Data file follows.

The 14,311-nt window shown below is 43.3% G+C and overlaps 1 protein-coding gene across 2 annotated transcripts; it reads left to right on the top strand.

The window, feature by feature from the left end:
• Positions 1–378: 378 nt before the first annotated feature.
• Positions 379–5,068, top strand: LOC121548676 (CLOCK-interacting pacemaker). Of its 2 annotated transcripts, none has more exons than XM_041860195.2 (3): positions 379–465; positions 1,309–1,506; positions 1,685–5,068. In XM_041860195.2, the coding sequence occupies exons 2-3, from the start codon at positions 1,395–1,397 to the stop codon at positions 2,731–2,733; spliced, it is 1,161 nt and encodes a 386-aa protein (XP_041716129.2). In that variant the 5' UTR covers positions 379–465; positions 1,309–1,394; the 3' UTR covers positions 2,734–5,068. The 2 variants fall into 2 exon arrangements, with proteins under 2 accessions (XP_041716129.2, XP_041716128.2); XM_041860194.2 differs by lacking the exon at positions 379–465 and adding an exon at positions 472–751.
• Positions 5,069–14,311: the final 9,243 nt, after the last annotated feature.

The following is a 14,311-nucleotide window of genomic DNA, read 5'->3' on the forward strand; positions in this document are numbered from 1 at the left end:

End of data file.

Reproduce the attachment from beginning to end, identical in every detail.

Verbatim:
The 14,311-nt window shown below is 43.3% G+C and overlaps 1 protein-coding gene across 2 annotated transcripts; it reads left to right on the top strand.

The window, feature by feature from the left end:
• Positions 1–378: 378 nt before the first annotated feature.
• Positions 379–5,068, top strand: LOC121548676 (CLOCK-interacting pacemaker). Of its 2 annotated transcripts, none has more exons than XM_041860195.2 (3): positions 379–465; positions 1,309–1,506; positions 1,685–5,068. In XM_041860195.2, the coding sequence occupies exons 2-3, from the start codon at positions 1,395–1,397 to the stop codon at positions 2,731–2,733; spliced, it is 1,161 nt and encodes a 386-aa protein (XP_041716129.2). In that variant the 5' UTR covers positions 379–465; positions 1,309–1,394; the 3' UTR covers positions 2,734–5,068. The 2 variants fall into 2 exon arrangements, with proteins under 2 accessions (XP_041716129.2, XP_041716128.2); XM_041860194.2 differs by lacking the exon at positions 379–465 and adding an exon at positions 472–751.
• Positions 5,069–14,311: the final 9,243 nt, after the last annotated feature.

The following is a 14,311-nucleotide window of genomic DNA, read 5'->3' on the forward strand; positions in this document are numbered from 1 at the left end: